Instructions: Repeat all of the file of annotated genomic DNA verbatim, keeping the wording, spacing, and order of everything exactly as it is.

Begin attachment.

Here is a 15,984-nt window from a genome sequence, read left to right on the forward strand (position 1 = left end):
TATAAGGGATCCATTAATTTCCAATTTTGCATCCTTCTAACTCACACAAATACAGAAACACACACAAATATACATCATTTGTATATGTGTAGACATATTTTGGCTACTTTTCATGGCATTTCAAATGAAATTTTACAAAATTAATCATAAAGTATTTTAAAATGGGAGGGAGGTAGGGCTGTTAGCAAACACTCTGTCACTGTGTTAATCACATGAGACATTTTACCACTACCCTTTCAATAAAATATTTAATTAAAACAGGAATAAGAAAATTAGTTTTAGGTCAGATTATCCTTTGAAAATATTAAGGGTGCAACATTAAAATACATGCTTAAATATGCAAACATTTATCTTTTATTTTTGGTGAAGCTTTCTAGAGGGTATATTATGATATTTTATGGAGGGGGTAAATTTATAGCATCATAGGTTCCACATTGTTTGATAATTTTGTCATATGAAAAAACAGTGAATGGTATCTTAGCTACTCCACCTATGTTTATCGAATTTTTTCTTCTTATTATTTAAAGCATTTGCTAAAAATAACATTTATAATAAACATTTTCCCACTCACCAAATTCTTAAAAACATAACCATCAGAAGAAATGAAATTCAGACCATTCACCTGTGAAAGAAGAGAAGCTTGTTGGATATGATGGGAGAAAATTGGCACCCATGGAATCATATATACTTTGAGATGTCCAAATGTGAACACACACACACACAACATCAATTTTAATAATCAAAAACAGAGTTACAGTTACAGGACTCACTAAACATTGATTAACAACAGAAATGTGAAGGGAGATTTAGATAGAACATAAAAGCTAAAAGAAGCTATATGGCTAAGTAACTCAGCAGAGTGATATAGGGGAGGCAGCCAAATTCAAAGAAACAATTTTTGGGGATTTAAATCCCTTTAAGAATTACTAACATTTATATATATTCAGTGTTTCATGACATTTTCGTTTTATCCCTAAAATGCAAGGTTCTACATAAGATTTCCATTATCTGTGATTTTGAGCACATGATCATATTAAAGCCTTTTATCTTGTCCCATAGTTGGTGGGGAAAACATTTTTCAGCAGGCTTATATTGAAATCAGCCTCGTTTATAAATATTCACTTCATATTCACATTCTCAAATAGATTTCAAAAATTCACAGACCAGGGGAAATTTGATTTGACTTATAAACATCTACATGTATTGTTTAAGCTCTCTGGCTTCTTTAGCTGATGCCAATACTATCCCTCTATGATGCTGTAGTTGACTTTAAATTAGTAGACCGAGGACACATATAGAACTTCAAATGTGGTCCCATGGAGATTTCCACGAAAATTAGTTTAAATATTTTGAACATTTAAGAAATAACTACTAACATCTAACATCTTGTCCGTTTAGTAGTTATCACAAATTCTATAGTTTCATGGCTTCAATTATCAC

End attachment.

Here is a 15,984-nt window from a genome sequence, read left to right on the forward strand (position 1 = left end):
TATAAGGGATCCATTAATTTCCAATTTTGCATCCTTCTAACTCACACAAATACAGAAACACACACAAATATACATCATTTGTATATGTGTAGACATATTTTGGCTACTTTTCATGGCATTTCAAATGAAATTTTACAAAATTAATCATAAAGTATTTTAAAATGGGAGGGAGGTAGGGCTGTTAGCAAACACTCTGTCACTGTGTTAATCACATGAGACATTTTACCACTACCCTTTCAATAAAATATTTAATTAAAACAGGAATAAGAAAATTAGTTTTAGGTCAGATTATCCTTTGAAAATATTAAGGGTGCAACATTAAAATACATGCTTAAATATGCAAACATTTATCTTTTATTTTTGGTGAAGCTTTCTAGAGGGTATATTATGATATTTTATGGAGGGGGTAAATTTATAGCATCATAGGTTCCACATTGTTTGATAATTTTGTCATATGAAAAAACAGTGAATGGTATCTTAGCTACTCCACCTATGTTTATCGAATTTTTTCTTCTTATTATTTAAAGCATTTGCTAAAAATAACATTTATAATAAACATTTTCCCACTCACCAAATTCTTAAAAACATAACCATCAGAAGAAATGAAATTCAGACCATTCACCTGTGAAAGAAGAGAAGCTTGTTGGATATGATGGGAGAAAATTGGCACCCATGGAATCATATATACTTTGAGATGTCCAAATGTGAACACACACACACACAACATCAATTTTAATAATCAAAAACAGAGTTACAGTTACAGGACTCACTAAACATTGATTAACAACAGAAATGTGAAGGGAGATTTAGATAGAACATAAAAGCTAAAAGAAGCTATATGGCTAAGTAACTCAGCAGAGTGATATAGGGGAGGCAGCCAAATTCAAAGAAACAATTTTTGGGGATTTAAATCCCTTTAAGAATTACTAACATTTATATATATTCAGTGTTTCATGACATTTTCGTTTTATCCCTAAAATGCAAGGTTCTACATAAGATTTCCATTATCTGTGATTTTGAGCACATGATCATATTAAAGCCTTTTATCTTGTCCCATAGTTGGTGGGGAAAACATTTTTCAGCAGGCTTATATTGAAATCAGCCTCGTTTATAAATATTCACTTCATATTCACATTCTCAAATAGATTTCAAAAATTCACAGACCAGGGGAAATTTGATTTGACTTATAAACATCTACATGTATTGTTTAAGCTCTCTGGCTTCTTTAGCTGATGCCAATACTATCCCTCTATGATGCTGTAGTTGACTTTAAATTAGTAGACCGAGGACACATATAGAACTTCAAATGTGGTCCCATGGAGATTTCCACGAAAATTAGTTTAAATATTTTGAACATTTAAGAAATAACTACTAACATCTAACATCTTGTCCGTTTAGTAGTTATCACAAATTCTATAGTTTCATGGCTTCAATTATCAC